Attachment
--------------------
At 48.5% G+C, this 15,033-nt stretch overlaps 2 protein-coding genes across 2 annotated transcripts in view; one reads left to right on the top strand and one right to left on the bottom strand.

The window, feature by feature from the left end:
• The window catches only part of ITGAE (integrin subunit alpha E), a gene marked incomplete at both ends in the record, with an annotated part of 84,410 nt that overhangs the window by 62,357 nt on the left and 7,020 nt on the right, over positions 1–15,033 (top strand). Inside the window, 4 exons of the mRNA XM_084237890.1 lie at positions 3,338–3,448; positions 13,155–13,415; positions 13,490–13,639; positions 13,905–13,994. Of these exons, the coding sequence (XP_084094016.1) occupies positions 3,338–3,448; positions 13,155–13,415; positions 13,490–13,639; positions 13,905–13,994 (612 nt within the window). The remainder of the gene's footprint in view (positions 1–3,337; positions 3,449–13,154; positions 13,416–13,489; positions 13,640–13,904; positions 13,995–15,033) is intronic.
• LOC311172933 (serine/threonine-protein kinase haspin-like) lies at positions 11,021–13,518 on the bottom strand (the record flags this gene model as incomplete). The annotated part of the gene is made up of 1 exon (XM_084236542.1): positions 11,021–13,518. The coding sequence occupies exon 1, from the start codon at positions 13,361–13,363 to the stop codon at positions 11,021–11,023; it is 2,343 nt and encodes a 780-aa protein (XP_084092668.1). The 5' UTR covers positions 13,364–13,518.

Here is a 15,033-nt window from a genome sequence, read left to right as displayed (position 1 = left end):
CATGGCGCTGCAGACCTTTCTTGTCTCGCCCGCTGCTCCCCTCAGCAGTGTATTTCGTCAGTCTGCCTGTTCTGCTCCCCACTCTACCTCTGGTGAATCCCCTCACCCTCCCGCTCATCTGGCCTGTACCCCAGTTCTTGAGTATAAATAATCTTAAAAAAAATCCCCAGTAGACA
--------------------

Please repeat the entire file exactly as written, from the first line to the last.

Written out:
At 48.5% G+C, this 15,033-nt stretch overlaps 2 protein-coding genes across 2 annotated transcripts in view; one reads left to right on the top strand and one right to left on the bottom strand.

The window, feature by feature from the left end:
• The window catches only part of ITGAE (integrin subunit alpha E), a gene marked incomplete at both ends in the record, with an annotated part of 84,410 nt that overhangs the window by 62,357 nt on the left and 7,020 nt on the right, over positions 1–15,033 (top strand). Inside the window, 4 exons of the mRNA XM_084237890.1 lie at positions 3,338–3,448; positions 13,155–13,415; positions 13,490–13,639; positions 13,905–13,994. Of these exons, the coding sequence (XP_084094016.1) occupies positions 3,338–3,448; positions 13,155–13,415; positions 13,490–13,639; positions 13,905–13,994 (612 nt within the window). The remainder of the gene's footprint in view (positions 1–3,337; positions 3,449–13,154; positions 13,416–13,489; positions 13,640–13,904; positions 13,995–15,033) is intronic.
• LOC311172933 (serine/threonine-protein kinase haspin-like) lies at positions 11,021–13,518 on the bottom strand (the record flags this gene model as incomplete). The annotated part of the gene is made up of 1 exon (XM_084236542.1): positions 11,021–13,518. The coding sequence occupies exon 1, from the start codon at positions 13,361–13,363 to the stop codon at positions 11,021–11,023; it is 2,343 nt and encodes a 780-aa protein (XP_084092668.1). The 5' UTR covers positions 13,364–13,518.

Here is a 15,033-nt window from a genome sequence, read left to right as displayed (position 1 = left end):
CATGGCGCTGCAGACCTTTCTTGTCTCGCCCGCTGCTCCCCTCAGCAGTGTATTTCGTCAGTCTGCCTGTTCTGCTCCCCACTCTACCTCTGGTGAATCCCCTCACCCTCCCGCTCATCTGGCCTGTACCCCAGTTCTTGAGTATAAATAATCTTAAAAAAAATCCCCAGTAGACA